What is acupuncture?
Acupuncture is the placement of sterile needles in specific locations on the body. Many of these locations are where muscle knots develop and cause pain (trigger points), or where abundant nerve endings exist that can provide input to the nervous system to modulate pain and body functions.
Who can benefit?
Acupuncture can benefit dogs, cats and exotic pets with painful conditions such as arthritis, back or neck pain, post-operative pain, and soft tissue pain or muscle spasm. It can be helpful in managing other medical conditions such as nausea or a poor appetite, nerve injury and can be used during anesthesia to lessen the amount of anesthetic drugs needed and help regulate blood pressure.
What happens during an acupuncture appointment?
The first session typically takes a bit longer than follow-up visits, so plan on spending an hour for your first visit. Dr. Paster will perform a physical exam, including a through myofascial palpation. You will discuss your pet’s medical conditions and come up with a treatment plan. Feel free to ask any questions you have about acupuncture and express any concerns. Acupuncture will be done during the initial consult. The acupuncture needles are very thin, and most pets tolerate them very well. Some areas may be more sensitive and cause a slight twitch or brief sensation when the needle is inserted. Feel free to bring some of your pet’s favorite treats to distract them. The needles will remain in place for about 10 to 15 minutes; some may fall out on their own.
How many treatments are needed?
Most conditions are initially treated twice a week, and then the frequency of acupuncture is tapered to suit the individual patient.
If your pet is being hospitalized for a medical condition or for anesthesia, acupuncture may be used as a single treatment while in-hospital.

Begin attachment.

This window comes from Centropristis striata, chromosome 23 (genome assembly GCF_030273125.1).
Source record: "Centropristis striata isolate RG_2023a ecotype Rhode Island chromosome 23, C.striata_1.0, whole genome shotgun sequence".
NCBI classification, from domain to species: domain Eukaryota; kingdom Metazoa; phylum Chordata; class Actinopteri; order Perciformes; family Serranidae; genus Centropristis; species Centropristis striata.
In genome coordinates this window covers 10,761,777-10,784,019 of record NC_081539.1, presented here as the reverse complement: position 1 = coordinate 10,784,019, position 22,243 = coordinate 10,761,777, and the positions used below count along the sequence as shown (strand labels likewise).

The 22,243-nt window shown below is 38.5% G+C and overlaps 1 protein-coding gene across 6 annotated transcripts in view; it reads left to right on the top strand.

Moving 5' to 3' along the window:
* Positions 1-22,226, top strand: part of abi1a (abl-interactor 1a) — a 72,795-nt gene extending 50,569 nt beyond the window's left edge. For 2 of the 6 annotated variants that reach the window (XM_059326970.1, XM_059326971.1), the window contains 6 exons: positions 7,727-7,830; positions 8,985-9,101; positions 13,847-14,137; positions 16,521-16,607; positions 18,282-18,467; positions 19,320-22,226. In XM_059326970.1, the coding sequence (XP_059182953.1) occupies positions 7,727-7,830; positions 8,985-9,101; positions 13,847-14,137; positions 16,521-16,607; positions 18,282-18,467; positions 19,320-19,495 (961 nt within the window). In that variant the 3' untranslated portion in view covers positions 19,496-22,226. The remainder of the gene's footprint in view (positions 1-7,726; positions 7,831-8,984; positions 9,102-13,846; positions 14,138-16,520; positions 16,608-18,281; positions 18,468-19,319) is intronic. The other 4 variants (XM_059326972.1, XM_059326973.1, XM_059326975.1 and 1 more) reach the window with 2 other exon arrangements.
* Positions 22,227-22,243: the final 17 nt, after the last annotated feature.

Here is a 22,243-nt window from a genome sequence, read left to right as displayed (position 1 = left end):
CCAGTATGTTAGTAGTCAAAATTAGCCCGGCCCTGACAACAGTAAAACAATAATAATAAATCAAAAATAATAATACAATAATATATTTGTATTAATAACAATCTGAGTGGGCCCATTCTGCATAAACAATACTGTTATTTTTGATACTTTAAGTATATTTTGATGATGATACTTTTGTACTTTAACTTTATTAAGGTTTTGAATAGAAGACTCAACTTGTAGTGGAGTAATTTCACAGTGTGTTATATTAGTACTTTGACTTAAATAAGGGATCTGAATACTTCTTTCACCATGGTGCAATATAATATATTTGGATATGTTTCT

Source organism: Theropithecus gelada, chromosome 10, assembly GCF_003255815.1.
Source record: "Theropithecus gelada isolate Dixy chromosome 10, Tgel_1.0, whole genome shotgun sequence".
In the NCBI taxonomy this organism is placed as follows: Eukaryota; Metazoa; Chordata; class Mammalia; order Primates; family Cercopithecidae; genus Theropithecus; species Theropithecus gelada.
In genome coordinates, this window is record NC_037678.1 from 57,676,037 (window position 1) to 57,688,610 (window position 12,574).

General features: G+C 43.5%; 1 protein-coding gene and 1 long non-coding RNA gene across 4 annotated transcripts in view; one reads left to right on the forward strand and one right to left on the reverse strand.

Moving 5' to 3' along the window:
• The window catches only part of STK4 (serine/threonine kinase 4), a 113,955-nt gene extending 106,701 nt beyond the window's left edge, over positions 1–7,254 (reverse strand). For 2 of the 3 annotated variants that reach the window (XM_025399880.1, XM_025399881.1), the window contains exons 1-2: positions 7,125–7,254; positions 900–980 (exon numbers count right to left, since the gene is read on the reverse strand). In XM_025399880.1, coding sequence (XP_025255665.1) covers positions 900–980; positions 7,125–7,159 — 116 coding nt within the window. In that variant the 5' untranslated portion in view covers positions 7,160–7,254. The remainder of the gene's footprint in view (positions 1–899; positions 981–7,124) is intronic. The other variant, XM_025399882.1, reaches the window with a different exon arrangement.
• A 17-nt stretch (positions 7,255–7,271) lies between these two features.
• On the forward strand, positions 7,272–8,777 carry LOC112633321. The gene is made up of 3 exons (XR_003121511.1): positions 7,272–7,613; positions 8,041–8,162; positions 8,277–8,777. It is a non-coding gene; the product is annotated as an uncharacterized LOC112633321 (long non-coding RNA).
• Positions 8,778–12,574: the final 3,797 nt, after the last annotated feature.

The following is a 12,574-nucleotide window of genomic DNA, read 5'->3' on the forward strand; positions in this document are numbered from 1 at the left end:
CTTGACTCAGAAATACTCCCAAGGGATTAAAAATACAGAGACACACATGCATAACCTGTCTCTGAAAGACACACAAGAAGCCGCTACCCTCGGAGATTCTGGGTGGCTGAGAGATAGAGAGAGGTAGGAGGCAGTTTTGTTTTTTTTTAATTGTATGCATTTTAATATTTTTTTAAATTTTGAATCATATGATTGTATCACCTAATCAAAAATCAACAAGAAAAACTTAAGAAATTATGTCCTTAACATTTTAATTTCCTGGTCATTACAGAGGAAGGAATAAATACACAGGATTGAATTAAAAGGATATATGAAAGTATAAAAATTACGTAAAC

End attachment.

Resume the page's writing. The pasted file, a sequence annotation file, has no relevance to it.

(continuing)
Are there side-effects?
Side effects are rare, but some owners may notice that their pet is a bit sleepy after the treatment. If tight muscles are treated, some cool-packing may be recommended afterward to prevent soreness. Some pets will lick at the needles, so we will need to make sure that none are ingested. Very rarely, a pet may bleed briefly where a needle is inserted.
Our goal is to make acupuncture as relaxing and enjoyable as possible for your pets. Some pets do not mind, others may need to be offered a tasty treat as a distraction. Cats may prefer to remain in a bed or their carrier with the lid open. Feel free to bring your pet’s favorite treats/bed to their acupuncture sessions.
Additional care and services:
Physical rehabilitation, long accepted as common in human health care, has recently become common in the veterinary world. A variety of patients can benefit from physical rehabilitation. Patients with neurologic injury or arthritis, overweight patients, and those recovering from surgery or a soft tissue injury will all benefit from physical rehabilitation. Patients with chronic pain can benefit from rehabilitation and may be able to reduce their dependence on pharmaceuticals.
Therapeutic exercise is the cornerstone of a physical rehabilitation program. Therapeutic exercise will address strength, flexibility, balance and proprioception. Therapeutic exercises will be done during your pet’s rehabilitation appointment. Also, a home exercise program for your pet will be prescribed, and you will be educated on how to supervise your pets home program. You will be very involved in your pet’s recovery and you will likely find the extra interaction with your pet rewarding and fun.
Learn more about Dr. Diane Paster, DVM, DAVBP, CCRT, CVPP, cVMA